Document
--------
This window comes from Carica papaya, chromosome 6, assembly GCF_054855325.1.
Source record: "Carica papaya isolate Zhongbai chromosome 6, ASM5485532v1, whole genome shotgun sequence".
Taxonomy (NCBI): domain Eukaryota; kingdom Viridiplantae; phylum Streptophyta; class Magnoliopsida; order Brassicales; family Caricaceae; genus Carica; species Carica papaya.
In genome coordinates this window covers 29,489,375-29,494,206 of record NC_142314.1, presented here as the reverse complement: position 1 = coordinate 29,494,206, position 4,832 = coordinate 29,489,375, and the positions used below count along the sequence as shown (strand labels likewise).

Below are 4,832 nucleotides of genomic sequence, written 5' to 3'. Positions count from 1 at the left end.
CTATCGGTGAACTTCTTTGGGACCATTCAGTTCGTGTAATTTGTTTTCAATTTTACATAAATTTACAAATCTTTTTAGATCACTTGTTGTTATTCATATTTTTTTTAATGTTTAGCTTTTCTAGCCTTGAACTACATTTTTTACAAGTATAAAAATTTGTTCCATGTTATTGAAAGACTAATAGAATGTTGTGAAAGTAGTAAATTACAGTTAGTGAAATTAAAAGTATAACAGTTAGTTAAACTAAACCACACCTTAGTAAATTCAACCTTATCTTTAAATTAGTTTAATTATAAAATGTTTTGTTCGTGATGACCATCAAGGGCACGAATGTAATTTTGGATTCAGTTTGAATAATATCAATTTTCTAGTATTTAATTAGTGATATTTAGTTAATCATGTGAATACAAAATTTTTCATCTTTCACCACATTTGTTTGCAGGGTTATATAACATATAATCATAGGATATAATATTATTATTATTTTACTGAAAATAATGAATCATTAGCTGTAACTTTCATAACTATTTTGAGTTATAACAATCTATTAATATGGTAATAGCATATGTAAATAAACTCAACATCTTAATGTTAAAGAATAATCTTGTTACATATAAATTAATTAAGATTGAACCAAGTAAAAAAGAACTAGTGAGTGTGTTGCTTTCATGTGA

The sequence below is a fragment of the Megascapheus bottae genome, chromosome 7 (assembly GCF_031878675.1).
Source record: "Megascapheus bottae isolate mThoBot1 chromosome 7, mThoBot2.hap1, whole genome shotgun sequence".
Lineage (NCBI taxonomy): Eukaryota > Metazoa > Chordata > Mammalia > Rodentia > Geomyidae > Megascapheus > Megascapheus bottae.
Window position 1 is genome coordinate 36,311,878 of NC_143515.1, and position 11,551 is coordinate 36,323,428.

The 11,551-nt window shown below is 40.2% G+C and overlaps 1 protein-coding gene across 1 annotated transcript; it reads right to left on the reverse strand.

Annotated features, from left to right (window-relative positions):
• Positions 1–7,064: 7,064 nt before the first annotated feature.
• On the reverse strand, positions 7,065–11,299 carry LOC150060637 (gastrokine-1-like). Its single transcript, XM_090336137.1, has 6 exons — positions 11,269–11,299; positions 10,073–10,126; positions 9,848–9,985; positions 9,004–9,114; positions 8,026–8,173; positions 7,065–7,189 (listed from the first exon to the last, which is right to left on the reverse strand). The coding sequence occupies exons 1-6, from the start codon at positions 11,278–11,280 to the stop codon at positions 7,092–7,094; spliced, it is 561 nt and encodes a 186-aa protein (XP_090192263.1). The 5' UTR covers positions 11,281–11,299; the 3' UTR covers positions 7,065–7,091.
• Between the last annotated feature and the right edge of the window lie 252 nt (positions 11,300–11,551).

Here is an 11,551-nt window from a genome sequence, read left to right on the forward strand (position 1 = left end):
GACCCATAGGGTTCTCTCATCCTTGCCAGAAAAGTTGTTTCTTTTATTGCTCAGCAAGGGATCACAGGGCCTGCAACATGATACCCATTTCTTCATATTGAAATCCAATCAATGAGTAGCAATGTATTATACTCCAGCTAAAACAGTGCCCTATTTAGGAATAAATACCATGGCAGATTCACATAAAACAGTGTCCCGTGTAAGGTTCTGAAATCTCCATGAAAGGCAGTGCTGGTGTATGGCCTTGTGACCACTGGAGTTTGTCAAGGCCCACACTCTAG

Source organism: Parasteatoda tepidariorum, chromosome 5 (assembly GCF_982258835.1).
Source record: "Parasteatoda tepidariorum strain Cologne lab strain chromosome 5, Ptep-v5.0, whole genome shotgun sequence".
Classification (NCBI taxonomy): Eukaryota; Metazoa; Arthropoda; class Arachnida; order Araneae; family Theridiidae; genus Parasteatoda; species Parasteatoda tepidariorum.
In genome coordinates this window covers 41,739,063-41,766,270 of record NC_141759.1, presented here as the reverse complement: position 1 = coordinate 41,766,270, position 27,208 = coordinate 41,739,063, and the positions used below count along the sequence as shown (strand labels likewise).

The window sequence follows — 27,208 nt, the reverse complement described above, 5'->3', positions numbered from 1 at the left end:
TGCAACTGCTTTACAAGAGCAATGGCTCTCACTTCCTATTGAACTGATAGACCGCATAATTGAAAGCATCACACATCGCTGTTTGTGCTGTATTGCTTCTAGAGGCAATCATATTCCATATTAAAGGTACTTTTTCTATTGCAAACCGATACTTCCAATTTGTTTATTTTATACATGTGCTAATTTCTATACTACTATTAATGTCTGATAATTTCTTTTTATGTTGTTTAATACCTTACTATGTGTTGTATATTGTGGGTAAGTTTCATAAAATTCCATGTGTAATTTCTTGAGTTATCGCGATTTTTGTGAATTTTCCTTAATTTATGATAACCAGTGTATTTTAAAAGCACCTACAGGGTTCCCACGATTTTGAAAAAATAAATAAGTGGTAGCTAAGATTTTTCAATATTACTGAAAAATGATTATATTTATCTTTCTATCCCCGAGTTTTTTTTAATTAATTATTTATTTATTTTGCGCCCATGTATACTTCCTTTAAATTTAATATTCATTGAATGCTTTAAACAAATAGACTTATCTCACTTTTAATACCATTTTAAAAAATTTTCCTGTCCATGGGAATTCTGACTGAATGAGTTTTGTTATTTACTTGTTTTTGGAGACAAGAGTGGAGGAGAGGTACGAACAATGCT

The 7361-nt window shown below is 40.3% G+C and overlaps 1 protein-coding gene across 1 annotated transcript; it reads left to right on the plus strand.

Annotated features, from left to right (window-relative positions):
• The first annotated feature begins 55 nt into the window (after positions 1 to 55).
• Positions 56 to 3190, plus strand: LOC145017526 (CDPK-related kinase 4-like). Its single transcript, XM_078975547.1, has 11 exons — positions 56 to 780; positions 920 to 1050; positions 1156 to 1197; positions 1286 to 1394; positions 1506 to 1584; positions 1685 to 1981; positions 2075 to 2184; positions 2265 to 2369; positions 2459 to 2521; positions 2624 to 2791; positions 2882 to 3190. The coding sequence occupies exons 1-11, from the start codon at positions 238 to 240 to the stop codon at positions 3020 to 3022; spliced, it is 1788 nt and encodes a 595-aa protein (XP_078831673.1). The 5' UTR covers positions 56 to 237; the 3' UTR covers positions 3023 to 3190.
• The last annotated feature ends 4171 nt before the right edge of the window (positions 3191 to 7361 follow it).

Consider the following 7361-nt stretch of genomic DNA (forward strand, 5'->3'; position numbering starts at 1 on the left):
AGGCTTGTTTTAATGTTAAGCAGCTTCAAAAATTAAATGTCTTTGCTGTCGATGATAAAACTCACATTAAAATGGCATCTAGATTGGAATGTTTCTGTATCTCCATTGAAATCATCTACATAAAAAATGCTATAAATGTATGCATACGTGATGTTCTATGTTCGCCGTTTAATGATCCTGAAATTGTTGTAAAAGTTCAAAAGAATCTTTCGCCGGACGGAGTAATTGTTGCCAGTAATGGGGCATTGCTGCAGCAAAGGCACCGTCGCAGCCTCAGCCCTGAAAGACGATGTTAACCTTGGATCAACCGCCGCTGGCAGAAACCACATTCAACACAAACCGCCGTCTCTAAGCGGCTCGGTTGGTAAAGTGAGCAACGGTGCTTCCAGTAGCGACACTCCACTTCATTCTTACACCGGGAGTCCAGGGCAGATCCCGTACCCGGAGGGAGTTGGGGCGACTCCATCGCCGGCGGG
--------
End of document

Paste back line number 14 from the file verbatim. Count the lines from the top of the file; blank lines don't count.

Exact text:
• On the reverse strand, positions 7,065–11,299 carry LOC150060637 (gastrokine-1-like). Its single transcript, XM_090336137.1, has 6 exons — positions 11,269–11,299; positions 10,073–10,126; positions 9,848–9,985; positions 9,004–9,114; positions 8,026–8,173; positions 7,065–7,189 (listed from the first exon to the last, which is right to left on the reverse strand). The coding sequence occupies exons 1-6, from the start codon at positions 11,278–11,280 to the stop codon at positions 7,092–7,094; spliced, it is 561 nt and encodes a 186-aa protein (XP_090192263.1). The 5' UTR covers positions 11,281–11,299; the 3' UTR covers positions 7,065–7,091.